Of course, we all know that the federal government is different from state governments.  The federal government does not have a general police power.  Federal crimes are limited to the offenses Congress creates.  In addition, many crimes are better prosecuted at the state level.  State officials have a better sense of community needs and priorities.

In my remaining time, I would like to briefly mention three problems that federal criminal justice reform must address.

First is the problem of overcriminalization.  Not every bad act needs to be a crime.  In many cases, civil penalties suffice.  Fines or other sanctions can incentivize good behavior without expanding government’s authority to brand people as criminals.

Second is the problem of overfederalization. Not every crime needs to be a federal crime. In many, perhaps most, situations, states have the necessary authority to bring bad actors to justice. There is no need to create duplicate layers of law enforcement for every offense.

Third is the problem of inadequate criminal intent requirements.  One of the foundational features of our criminal law is the idea that a criminal offense requires the confluence of a wrongful act and a guilty mind.  This requirement protects individuals who unwittingly or accidentally break some law—a law they may not even know exists—from being swept up in the criminal justice system.  Many federal criminal statutes lack any sort of criminal intent requirement. This is a problem that needs to be addressed, and I am working on legislation to do just that.

Thank you, again, for inviting me to be here today. I look forward to helping criminal justice reform move through Congress.

Submitted by the office of Orrin Hatch

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5 Comments

  • Billy Madison October 3, 2015 at 8:17 pm

    Come on Orrin, lets go back to the home. Tonight is mac & cheese, your favorite. Bingo will be tomorrow night if you are good, and you can go to the zoo on Friday for an hour.

    • mesaman October 3, 2015 at 9:34 pm

      It seems impossible to please some people even when the actions of our senators are just and sensible. I guess some people are just hard wired to be obstinate whiners. But without them there would be no democrat party.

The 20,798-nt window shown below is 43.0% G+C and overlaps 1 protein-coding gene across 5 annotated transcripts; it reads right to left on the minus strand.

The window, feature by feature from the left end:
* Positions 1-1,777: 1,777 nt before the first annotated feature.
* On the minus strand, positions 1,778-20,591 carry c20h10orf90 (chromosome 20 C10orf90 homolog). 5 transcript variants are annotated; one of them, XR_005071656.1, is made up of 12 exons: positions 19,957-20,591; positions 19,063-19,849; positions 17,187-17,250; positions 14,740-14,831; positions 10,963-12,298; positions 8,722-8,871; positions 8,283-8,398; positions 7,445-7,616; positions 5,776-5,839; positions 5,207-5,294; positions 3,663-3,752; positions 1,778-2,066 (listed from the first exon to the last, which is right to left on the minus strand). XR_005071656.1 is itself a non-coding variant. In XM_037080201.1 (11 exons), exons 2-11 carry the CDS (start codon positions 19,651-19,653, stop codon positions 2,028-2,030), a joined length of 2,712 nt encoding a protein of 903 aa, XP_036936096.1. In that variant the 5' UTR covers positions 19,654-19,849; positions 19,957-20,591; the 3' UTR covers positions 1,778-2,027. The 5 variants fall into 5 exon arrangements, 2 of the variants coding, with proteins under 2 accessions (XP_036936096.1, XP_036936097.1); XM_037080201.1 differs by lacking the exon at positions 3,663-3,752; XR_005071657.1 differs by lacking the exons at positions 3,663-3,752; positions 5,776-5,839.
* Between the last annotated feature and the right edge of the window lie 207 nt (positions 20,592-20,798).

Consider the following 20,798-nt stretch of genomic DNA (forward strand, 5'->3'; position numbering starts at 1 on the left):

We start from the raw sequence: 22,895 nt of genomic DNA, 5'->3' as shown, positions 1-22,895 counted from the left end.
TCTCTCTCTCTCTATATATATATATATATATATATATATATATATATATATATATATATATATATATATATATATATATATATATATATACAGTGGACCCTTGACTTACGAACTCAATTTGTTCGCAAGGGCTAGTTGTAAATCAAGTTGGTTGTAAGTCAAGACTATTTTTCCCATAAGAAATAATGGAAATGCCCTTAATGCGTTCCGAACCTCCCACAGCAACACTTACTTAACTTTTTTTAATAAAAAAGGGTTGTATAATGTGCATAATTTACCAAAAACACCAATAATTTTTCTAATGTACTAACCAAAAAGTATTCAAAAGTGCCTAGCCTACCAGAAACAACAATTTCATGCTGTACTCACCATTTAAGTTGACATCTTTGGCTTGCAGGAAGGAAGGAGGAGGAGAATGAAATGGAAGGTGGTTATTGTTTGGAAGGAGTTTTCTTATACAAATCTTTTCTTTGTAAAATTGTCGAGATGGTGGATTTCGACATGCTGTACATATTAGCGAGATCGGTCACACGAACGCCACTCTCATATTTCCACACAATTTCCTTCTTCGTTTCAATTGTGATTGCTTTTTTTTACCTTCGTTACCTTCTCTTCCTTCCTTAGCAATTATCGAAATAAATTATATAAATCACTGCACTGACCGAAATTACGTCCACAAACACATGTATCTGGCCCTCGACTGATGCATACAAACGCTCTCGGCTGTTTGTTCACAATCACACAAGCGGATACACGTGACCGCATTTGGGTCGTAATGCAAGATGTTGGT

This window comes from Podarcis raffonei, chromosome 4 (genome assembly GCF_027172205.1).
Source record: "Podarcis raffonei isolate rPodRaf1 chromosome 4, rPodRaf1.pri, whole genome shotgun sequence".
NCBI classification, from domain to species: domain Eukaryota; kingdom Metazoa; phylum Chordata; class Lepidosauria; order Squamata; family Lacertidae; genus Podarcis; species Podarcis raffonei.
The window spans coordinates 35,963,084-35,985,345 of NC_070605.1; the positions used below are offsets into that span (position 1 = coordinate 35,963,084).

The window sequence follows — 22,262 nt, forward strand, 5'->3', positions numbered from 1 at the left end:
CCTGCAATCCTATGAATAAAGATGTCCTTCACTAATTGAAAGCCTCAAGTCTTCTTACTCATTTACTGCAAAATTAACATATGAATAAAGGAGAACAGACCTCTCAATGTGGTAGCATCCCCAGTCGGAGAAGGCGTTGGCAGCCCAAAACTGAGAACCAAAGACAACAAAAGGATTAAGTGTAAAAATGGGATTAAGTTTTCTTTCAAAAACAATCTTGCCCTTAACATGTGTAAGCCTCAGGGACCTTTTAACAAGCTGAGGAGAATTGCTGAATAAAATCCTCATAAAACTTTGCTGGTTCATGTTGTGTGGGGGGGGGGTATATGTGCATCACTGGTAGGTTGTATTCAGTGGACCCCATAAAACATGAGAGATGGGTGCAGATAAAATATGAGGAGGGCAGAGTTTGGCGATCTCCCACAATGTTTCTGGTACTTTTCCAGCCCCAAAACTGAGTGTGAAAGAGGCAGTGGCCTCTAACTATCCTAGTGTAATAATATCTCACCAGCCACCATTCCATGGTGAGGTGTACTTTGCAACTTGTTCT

• native born new mexican October 3, 2015 at 10:15 pm

        I really don’t like Mr. Hatch but on this issue he is correct for what ever his reason. If things keep going as they are there will be two groups of people in this country; those who are in the criminal – legal system ( it isn’t justice) and those who make money running and working in the system. The above is a terrible way to live and run a country. It has to stop. Every thing isn’t a crime or a go to jail offense and it certainly is not a federal crime. People get locked up in for profit prisons for long years working their no pay prison jobs while investors make money off their free labor. If you are poor you get to be a prison slave if you are rich you get to invest in for profit prison companies and make a nice profit off of the labor of the unfortunates locked up in your company jail. Way to go America!!

        • 42214 October 4, 2015 at 6:52 pm

          I pray everyday for the poor felons that should not be incarcerated simply to line the pockets of greedy jail companies. They should be released and compensated for the injustice they suffered. I doubt there are any poor souls in prison who should be there.

  • sagemoon October 5, 2015 at 8:42 am

    Occasionally Hatch makes sense and says something worth reading. It’s good to see he gave the State of Utah credit for their efforts at reform.